Atherosclerotic plaque rupture with superimposed thrombosis is the main cause of acute coronary syndromes (ACS). Therefore, to preserve event-free survival, the challenge is not simply to suppress atherogenesis but to suppress life-threatening plaque rupture and ulceration in existing plaques. Three major determinants of plaque rupture are the size and consistency of the atheromatous lipid core, fibrous cap thickness, and the intensity of inflammation and repair within the core.1 A lipid core occupying >40% of the plaque area2 and a thin, collagen-poor fibrous cap3 increase the risk of plaque rupture and thrombosis. Caps of ruptured plaques are weakened when the macrophage density increases.4 Furthermore, macrophage-rich plaques are found more often in the coronary arteries of patients with unstable angina and non–Q-wave myocardial infarction than in those of patients with stable angina.5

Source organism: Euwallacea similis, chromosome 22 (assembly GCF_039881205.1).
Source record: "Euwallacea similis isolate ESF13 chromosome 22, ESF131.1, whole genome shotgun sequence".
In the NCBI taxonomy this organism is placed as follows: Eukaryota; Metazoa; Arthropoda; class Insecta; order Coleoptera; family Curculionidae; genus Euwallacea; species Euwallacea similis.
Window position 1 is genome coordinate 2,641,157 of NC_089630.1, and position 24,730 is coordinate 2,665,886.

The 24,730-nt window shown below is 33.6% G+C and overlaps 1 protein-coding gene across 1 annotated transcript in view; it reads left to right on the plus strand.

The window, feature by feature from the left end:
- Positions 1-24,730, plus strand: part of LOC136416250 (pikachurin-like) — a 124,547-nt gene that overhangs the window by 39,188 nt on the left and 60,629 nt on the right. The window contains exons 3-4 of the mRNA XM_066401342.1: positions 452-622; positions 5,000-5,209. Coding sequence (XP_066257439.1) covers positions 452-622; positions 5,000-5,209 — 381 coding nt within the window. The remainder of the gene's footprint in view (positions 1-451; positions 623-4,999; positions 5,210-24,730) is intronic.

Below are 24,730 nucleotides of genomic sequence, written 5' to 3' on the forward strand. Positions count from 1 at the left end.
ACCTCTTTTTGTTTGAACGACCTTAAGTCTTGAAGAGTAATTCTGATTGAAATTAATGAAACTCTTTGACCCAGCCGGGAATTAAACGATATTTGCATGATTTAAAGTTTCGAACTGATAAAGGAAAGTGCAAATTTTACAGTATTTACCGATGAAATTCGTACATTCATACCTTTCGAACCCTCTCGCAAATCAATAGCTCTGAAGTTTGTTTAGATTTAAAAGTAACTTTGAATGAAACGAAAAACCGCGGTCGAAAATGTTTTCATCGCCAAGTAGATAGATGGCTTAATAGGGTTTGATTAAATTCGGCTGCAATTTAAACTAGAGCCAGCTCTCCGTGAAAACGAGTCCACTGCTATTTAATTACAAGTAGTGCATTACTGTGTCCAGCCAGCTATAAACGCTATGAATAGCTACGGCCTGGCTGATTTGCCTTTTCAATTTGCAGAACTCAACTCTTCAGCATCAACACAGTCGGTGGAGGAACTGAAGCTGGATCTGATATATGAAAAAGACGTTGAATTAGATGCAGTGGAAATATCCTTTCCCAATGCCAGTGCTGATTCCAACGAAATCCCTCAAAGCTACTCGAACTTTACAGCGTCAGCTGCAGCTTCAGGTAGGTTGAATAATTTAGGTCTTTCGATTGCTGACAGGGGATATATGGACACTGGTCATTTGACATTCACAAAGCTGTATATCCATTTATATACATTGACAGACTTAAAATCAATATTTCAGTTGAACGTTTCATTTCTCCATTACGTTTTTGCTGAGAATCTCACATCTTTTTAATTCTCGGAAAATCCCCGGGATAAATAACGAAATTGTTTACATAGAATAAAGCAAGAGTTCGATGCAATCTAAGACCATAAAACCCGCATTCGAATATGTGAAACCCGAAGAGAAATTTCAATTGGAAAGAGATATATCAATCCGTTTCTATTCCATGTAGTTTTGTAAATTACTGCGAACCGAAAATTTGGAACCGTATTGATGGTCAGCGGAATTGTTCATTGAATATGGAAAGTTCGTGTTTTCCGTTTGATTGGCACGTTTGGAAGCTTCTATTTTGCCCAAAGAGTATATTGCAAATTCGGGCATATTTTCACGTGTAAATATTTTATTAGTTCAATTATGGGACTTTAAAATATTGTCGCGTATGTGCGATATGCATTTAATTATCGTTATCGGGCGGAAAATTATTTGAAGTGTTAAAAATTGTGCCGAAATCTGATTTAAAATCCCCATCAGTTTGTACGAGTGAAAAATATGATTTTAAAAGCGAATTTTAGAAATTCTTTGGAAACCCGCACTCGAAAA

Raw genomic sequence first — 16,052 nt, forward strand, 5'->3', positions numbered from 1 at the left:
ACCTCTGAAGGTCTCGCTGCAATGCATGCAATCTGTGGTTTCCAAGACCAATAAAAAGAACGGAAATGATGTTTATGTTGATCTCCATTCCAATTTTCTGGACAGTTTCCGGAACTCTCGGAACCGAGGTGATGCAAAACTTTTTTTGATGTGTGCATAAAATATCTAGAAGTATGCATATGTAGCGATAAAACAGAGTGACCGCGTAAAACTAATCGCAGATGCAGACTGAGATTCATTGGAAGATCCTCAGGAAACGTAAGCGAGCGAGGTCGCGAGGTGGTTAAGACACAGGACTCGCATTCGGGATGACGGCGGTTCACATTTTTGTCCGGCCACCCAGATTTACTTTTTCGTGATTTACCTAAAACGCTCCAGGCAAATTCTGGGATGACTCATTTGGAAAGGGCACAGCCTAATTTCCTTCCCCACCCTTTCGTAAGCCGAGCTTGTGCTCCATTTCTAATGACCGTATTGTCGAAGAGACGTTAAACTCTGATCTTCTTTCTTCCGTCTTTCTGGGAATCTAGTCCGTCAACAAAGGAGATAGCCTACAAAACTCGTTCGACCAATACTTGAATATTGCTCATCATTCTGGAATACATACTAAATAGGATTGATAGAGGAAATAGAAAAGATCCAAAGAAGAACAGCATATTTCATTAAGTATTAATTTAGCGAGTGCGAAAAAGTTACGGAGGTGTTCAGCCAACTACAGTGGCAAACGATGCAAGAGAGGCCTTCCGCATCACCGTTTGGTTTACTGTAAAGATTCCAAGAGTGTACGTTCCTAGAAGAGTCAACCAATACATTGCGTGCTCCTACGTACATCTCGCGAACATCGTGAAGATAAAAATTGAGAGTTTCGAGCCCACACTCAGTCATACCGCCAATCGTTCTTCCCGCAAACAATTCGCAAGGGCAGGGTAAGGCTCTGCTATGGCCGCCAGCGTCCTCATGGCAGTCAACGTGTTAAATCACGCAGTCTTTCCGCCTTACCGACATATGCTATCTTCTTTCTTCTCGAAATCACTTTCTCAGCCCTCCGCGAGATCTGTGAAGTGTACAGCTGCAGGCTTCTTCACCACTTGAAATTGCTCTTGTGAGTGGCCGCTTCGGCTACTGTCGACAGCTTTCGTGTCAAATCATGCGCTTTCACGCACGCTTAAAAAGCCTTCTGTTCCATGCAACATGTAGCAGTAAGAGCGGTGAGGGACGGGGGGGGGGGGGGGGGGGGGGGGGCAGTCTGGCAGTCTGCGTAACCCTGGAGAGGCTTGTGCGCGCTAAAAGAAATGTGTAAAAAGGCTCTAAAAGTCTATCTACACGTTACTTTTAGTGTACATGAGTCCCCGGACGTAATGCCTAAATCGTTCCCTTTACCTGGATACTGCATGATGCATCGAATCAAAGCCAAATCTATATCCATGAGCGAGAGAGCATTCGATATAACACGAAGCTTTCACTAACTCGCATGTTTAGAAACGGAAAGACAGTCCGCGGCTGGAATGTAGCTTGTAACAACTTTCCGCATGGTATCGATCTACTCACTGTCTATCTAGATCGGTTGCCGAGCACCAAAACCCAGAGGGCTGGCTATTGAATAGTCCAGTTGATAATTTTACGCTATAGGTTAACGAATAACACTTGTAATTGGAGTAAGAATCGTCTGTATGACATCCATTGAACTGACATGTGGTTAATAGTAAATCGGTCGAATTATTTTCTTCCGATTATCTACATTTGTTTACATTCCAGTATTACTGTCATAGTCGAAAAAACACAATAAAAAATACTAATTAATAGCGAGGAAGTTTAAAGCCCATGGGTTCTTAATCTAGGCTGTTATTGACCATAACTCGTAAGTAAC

Human leukocyte antigen-DR expression, a marker of macrophage activation, is found more often on macrophages of ruptured plaques.6,7 Moreover, fibrous caps that have ruptured not only have twice as many macrophages as unruptured fibrous caps but contain half as many smooth muscle cells, indicating that the ratio of vascular smooth muscle cells (VSMCs) to monocytes/macrophages (MMs) is altered markedly in ruptured plaques. The proportion of VSMCs undergoing apoptosis is increased significantly in unstable angina plaques versus stable angina.8